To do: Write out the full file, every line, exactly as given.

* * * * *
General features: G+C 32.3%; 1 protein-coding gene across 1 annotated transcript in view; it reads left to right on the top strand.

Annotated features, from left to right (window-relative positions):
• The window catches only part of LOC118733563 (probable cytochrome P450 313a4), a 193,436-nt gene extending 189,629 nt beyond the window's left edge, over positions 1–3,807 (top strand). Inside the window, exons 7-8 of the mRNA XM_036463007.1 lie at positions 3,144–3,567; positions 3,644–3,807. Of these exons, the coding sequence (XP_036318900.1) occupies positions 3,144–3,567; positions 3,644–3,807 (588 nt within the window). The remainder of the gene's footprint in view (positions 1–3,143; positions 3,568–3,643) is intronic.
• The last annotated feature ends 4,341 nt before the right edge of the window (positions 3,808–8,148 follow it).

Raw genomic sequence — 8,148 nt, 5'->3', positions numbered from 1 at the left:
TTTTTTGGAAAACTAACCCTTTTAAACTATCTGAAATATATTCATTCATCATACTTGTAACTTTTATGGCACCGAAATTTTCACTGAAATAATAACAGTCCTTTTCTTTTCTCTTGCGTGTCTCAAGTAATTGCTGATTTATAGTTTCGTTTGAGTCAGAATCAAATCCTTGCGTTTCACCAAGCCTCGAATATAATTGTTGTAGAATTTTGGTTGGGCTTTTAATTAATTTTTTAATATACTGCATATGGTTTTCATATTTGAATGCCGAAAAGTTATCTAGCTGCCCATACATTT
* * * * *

General features: G+C 32.3%; 1 protein-coding gene across 1 annotated transcript in view; it reads left to right on the top strand.

Annotated features, from left to right (window-relative positions):
• The window catches only part of LOC118733563 (probable cytochrome P450 313a4), a 193,436-nt gene extending 189,629 nt beyond the window's left edge, over positions 1–3,807 (top strand). Inside the window, exons 7-8 of the mRNA XM_036463007.1 lie at positions 3,144–3,567; positions 3,644–3,807. Of these exons, the coding sequence (XP_036318900.1) occupies positions 3,144–3,567; positions 3,644–3,807 (588 nt within the window). The remainder of the gene's footprint in view (positions 1–3,143; positions 3,568–3,643) is intronic.
• The last annotated feature ends 4,341 nt before the right edge of the window (positions 3,808–8,148 follow it).

Raw genomic sequence — 8,148 nt, 5'->3', positions numbered from 1 at the left:
TTTTTTGGAAAACTAACCCTTTTAAACTATCTGAAATATATTCATTCATCATACTTGTAACTTTTATGGCACCGAAATTTTCACTGAAATAATAACAGTCCTTTTCTTTTCTCTTGCGTGTCTCAAGTAATTGCTGATTTATAGTTTCGTTTGAGTCAGAATCAAATCCTTGCGTTTCACCAAGCCTCGAATATAATTGTTGTAGAATTTTGGTTGGGCTTTTAATTAATTTTTTAATATACTGCATATGGTTTTCATATTTGAATGCCGAAAAGTTATCTAGCTGCCCATACATTT